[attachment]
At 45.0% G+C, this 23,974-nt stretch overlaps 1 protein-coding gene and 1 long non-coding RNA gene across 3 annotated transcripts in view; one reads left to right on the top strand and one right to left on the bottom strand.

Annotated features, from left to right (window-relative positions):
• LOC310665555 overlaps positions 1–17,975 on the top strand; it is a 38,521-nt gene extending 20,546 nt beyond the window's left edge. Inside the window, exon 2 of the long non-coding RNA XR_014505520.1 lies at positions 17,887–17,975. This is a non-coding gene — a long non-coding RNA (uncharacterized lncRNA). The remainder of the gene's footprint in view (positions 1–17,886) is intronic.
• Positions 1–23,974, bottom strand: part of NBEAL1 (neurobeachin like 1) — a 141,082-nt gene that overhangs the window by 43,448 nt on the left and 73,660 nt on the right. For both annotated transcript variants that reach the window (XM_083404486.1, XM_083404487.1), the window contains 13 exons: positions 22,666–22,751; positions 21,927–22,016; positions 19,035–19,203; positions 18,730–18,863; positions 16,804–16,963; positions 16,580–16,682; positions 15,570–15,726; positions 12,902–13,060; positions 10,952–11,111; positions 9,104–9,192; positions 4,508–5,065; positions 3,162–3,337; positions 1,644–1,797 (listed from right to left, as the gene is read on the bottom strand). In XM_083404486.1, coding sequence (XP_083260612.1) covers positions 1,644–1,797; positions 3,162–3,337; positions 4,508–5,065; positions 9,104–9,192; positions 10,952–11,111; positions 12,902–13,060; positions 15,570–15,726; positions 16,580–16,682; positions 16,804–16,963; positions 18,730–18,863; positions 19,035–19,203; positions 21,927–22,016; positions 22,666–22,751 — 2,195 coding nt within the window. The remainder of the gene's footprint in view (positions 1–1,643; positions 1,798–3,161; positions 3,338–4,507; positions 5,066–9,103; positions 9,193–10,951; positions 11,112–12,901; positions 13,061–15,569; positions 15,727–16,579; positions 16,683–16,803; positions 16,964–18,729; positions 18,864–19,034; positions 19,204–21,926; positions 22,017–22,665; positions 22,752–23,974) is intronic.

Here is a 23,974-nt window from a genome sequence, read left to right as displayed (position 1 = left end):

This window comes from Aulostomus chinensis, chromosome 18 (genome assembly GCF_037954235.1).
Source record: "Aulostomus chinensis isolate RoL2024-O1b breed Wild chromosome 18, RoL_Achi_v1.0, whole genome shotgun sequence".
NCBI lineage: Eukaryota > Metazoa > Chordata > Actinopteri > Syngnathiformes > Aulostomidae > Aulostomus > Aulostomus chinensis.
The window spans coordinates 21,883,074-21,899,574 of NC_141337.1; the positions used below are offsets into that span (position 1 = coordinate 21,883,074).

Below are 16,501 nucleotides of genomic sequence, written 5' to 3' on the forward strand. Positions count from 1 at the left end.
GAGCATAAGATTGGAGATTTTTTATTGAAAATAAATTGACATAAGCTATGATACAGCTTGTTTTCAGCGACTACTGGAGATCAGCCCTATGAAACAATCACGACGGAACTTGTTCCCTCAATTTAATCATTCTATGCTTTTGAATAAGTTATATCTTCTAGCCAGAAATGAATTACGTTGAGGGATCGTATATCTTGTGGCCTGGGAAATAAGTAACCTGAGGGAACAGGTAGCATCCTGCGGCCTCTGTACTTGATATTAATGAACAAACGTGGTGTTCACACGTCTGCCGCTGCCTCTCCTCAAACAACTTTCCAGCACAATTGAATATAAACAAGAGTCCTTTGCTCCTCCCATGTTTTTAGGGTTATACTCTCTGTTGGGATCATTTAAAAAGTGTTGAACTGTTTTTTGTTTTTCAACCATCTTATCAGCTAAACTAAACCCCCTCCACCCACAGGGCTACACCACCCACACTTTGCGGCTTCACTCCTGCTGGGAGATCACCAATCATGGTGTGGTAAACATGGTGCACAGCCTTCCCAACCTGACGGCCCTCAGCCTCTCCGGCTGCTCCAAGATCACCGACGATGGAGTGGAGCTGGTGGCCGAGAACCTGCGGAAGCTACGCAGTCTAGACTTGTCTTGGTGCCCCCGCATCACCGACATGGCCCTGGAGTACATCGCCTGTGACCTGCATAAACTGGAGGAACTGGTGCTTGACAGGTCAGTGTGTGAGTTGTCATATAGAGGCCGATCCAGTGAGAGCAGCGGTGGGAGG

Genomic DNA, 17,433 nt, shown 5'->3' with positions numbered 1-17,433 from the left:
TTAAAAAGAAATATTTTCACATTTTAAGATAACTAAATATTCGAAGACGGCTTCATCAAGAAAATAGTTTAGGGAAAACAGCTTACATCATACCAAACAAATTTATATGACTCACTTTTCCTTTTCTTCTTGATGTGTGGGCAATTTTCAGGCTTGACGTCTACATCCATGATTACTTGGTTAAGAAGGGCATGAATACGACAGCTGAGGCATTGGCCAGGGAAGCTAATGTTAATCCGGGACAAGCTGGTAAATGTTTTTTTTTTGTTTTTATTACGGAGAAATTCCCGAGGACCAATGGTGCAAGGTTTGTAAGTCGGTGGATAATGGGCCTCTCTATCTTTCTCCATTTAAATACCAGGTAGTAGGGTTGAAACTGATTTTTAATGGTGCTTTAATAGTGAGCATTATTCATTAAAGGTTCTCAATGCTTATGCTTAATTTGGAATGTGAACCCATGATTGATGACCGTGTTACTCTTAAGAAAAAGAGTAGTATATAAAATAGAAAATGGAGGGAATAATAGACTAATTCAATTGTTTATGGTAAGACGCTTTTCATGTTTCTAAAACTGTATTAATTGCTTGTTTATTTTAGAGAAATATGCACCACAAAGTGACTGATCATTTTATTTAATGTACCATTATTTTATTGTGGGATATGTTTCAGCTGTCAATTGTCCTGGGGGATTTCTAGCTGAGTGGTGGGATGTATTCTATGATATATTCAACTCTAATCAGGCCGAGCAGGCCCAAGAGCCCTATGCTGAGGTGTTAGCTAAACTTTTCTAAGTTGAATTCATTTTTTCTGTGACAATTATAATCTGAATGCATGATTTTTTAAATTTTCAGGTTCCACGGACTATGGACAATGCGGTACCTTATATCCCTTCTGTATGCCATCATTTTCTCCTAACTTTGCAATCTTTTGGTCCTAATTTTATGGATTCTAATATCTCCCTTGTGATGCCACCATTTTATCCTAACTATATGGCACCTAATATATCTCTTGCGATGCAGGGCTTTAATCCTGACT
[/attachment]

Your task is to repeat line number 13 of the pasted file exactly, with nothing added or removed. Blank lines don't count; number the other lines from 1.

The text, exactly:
TTAAAAAGAAATATTTTCACATTTTAAGATAACTAAATATTCGAAGACGGCTTCATCAAGAAAATAGTTTAGGGAAAACAGCTTACATCATACCAAACAAATTTATATGACTCACTTTTCCTTTTCTTCTTGATGTGTGGGCAATTTTCAGGCTTGACGTCTACATCCATGATTACTTGGTTAAGAAGGGCATGAATACGACAGCTGAGGCATTGGCCAGGGAAGCTAATGTTAATCCGGGACAAGCTGGTAAATGTTTTTTTTTTGTTTTTATTACGGAGAAATTCCCGAGGACCAATGGTGCAAGGTTTGTAAGTCGGTGGATAATGGGCCTCTCTATCTTTCTCCATTTAAATACCAGGTAGTAGGGTTGAAACTGATTTTTAATGGTGCTTTAATAGTGAGCATTATTCATTAAAGGTTCTCAATGCTTATGCTTAATTTGGAATGTGAACCCATGATTGATGACCGTGTTACTCTTAAGAAAAAGAGTAGTATATAAAATAGAAAATGGAGGGAATAATAGACTAATTCAATTGTTTATGGTAAGACGCTTTTCATGTTTCTAAAACTGTATTAATTGCTTGTTTATTTTAGAGAAATATGCACCACAAAGTGACTGATCATTTTATTTAATGTACCATTATTTTATTGTGGGATATGTTTCAGCTGTCAATTGTCCTGGGGGATTTCTAGCTGAGTGGTGGGATGTATTCTATGATATATTCAACTCTAATCAGGCCGAGCAGGCCCAAGAGCCCTATGCTGAGGTGTTAGCTAAACTTTTCTAAGTTGAATTCATTTTTTCTGTGACAATTATAATCTGAATGCATGATTTTTTAAATTTTCAGGTTCCACGGACTATGGACAATGCGGTACCTTATATCCCTTCTGTATGCCATCATTTTCTCCTAACTTTGCAATCTTTTGGTCCTAATTTTATGGATTCTAATATCTCCCTTGTGATGCCACCATTTTATCCTAACTATATGGCACCTAATATATCTCTTGCGATGCAGGGCTTTAATCCTGACT